FIGS. 7A to 7C are schematic plan views showing other examples of the effective light source distribution formed by the illumination optical system of the measurement apparatus shown in FIG. 1.

FIGS. 8A to 8C are schematic plan views showing still other examples of the effective light source distribution formed by the illumination optical system of the measurement apparatus shown in FIG. 1.

FIG. 9 is a schematic sectional view of a measurement apparatus according to one aspect of the present invention.

FIG. 10 is a schematic plan view showing a diffraction grating as an example of an optical division unit of the measurement apparatus shown in FIG. 9.

FIGS. 11A to 11C are schematic plan views showing diffraction gratings as another example of the optical division unit of the measurement apparatus shown in FIG. 9.

FIG. 12 is a schematic sectional view of a measurement apparatus according to one aspect of the present invention.

FIG. 13 is a schematic plan view of a first mask of the measurement apparatus shown in FIG. 12.

FIG. 14 is a schematic plan view of a second mask of the measurement apparatus shown in FIG. 12.

FIGS. 15A to 15C are schematic plan views showing examples of an effective light source distribution formed by an illumination optical system of the measurement apparatus shown in FIG. 12.

FIGS. 16A and 16B are schematic plan views showing other examples of the effective light source distribution formed by the illumination optical system of the measurement apparatus shown in FIG. 12.

FIGS. 17A and 17B are schematic plan views showing still other examples of the effective light source distribution formed by the illumination optical system of the measurement apparatus shown in FIG. 12.

FIG. 18 is a schematic plan view showing a diffraction grating as an example of an optical division unit applicable to the measurement apparatus shown in FIG. 12.

FIGS. 19A and 19B are schematic plan views showing diffraction gratings as another example of the optical division unit applicable to the measurement apparatus shown in FIG. 12.

FIG. 20 is a schematic sectional view of a measurement apparatus according to one aspect of the present invention.

FIG. 21 is a schematic plan view of a first mask of the measurement apparatus shown in FIG. 20.

FIG. 22 is a schematic plan view of a second mask of the measurement apparatus shown in FIG. 20.

FIG. 23 is a schematic plan view of a phase shift mask of the measurement apparatus shown in FIG. 20.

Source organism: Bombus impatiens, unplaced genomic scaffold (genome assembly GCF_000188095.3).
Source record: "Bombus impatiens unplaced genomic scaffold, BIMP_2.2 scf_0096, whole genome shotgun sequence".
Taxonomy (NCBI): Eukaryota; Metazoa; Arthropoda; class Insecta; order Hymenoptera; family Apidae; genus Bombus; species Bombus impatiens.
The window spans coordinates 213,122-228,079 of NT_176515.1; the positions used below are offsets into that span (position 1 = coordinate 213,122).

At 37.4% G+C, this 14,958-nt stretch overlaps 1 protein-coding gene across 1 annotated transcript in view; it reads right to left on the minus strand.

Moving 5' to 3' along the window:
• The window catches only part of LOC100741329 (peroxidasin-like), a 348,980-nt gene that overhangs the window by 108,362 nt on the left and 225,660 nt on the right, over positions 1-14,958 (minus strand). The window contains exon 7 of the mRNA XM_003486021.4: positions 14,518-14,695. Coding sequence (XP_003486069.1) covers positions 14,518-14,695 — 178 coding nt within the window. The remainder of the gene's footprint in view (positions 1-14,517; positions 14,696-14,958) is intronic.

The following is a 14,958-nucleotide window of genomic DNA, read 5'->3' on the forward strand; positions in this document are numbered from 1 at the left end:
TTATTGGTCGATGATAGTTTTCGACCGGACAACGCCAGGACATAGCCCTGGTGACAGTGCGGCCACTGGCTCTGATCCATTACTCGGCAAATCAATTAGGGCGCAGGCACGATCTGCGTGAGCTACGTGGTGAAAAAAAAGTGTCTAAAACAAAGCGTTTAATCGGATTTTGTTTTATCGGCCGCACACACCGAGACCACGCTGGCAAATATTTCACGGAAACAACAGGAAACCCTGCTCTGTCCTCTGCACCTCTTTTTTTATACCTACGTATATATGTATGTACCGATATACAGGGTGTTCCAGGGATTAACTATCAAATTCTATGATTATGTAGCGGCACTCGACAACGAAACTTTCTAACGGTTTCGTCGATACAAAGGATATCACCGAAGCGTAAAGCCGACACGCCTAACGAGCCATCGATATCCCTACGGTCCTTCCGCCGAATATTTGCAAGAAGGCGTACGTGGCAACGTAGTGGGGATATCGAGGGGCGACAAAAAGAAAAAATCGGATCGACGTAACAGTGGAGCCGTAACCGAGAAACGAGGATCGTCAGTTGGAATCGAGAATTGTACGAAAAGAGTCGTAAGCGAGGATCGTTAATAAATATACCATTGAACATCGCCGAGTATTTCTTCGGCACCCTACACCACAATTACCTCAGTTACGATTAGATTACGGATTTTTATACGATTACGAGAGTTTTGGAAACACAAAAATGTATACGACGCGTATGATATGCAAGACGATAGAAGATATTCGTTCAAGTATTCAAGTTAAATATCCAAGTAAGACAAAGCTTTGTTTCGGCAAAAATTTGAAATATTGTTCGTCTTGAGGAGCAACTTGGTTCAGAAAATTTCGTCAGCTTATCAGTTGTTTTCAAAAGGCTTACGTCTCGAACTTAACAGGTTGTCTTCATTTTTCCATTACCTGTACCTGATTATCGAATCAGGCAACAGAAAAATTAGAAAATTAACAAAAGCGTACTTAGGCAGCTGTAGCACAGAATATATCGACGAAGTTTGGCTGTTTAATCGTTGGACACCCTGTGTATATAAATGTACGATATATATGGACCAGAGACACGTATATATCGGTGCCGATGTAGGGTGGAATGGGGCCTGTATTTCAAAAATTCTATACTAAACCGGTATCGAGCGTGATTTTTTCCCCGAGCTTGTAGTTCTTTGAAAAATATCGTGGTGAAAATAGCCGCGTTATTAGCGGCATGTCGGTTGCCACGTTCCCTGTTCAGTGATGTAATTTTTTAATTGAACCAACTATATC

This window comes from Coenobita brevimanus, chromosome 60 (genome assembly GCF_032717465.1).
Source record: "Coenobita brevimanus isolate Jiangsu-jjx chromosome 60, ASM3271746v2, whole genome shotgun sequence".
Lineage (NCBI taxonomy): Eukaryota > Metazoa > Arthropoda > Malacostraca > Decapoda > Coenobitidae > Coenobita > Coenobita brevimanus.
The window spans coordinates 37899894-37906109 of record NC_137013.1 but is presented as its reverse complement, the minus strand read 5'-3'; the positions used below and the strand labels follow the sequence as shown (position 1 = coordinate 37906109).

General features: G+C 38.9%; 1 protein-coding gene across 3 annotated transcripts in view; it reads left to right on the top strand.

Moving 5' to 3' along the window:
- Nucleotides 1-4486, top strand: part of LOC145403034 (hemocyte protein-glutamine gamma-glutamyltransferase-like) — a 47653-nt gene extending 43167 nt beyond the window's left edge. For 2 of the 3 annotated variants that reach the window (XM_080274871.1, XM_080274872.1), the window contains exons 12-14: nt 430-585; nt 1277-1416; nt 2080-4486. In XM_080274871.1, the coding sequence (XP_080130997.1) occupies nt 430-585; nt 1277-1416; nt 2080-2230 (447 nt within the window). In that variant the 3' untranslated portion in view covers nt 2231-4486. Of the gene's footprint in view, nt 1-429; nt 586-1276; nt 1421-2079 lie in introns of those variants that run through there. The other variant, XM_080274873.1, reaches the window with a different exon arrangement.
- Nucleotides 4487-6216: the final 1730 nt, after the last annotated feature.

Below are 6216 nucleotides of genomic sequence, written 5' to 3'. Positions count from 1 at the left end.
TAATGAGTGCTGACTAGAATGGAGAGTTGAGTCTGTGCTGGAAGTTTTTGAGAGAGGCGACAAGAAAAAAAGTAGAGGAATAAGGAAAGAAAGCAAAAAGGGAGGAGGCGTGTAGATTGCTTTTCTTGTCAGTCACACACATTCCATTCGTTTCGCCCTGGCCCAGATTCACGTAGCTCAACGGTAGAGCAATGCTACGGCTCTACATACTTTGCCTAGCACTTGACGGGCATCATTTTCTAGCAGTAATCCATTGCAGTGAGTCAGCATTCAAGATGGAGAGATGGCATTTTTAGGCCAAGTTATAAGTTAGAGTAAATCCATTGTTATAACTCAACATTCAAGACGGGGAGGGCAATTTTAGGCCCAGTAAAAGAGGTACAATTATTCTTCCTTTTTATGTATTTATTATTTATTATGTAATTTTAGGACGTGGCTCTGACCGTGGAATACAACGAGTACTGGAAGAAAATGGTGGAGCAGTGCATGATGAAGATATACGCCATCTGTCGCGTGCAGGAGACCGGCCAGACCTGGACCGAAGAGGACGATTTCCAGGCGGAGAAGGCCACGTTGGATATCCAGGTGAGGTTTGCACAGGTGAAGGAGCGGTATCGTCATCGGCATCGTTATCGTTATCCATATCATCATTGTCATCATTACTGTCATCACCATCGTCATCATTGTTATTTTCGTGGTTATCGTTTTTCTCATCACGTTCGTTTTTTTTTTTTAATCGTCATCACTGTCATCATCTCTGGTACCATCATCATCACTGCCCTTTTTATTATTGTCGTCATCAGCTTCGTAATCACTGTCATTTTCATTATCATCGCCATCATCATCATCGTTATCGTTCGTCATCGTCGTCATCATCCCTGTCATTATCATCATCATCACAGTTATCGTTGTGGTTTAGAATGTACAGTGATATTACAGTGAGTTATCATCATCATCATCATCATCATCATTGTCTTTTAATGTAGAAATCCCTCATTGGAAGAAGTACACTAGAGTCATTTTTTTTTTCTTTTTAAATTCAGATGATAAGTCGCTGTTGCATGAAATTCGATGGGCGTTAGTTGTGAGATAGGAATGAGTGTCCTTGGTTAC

FIG. 24 is a schematic sectional view of an exposure apparatus according to one aspect of the present invention.

FIG. 25 is a flowchart for explaining a method for fabricating devices.

FIG. 26 is a detail flowchart of a wafer process in Step 4 of FIG. 25.

DESCRIPTION OF THE EMBODIMENTS

Preferred embodiments of the present invention will be described below with reference to the accompanying drawings. The same reference numerals denote the same members throughout the drawings, and a repetitive description thereof will be omitted.

First Embodiment

FIG. 1 is a schematic sectional view showing a measurement apparatus 1 according to the first embodiment of the present invention. The measurement apparatus 1 measures the optical performances of an optical system TOS to be measured. In this embodiment, the optical system TOS to be measured is a projection optical system used for an exposure apparatus, and the measurement apparatus 1 measures the wavefront aberration of the projection optical system. As shown in FIG. 1, the measurement apparatus 1 includes an illumination apparatus 10, first mask 20, second mask 30, and detection unit 40.

The illumination apparatus 10 illuminates the first mask 20, and includes a light source unit 12 and illumination optical system 14.

The light source unit 12 uses a light source similar to that of an exposure apparatus using a projection optical system as the optical system TOS to be measured. The light source unit 12 uses, for example, an ArF excimer laser having a wavelength of about 193 nm or a KrF excimer laser having a wavelength of about 248 nm as the light source.

The illumination optical system 14 Koehler-illuminates the first mask 20. The illumination optical system 14 includes, for example, a fly-eye lens, aperture stop, condenser lens, and slit, and has a function of forming an effective light source with a desired shape, as will be described later.

The first mask 20 is an object side mask inserted on the object plane of the optical system TOS to be measured. As shown in FIG. 2A, the first mask 20 has a plurality of small pinholes 22 each having a first diameter, and large pinholes 24 each of which has a second diameter larger than the first diameter and is spaced apart from a corresponding one of the plurality of small pinholes 22 by a distance at which they have coherence. In the following description, all small pinholes (e.g., small pinholes 22 a and 22 d to 22 f) formed in the first mask 20 will be generically referred to as the small pinholes 22. Similarly, all large pinholes (e.g., large pinholes 24 a to 24 f) formed in the first mask 20 will be generically referred to as the large pinholes 24. FIG. 2A is a schematic plan view showing the first mask 20.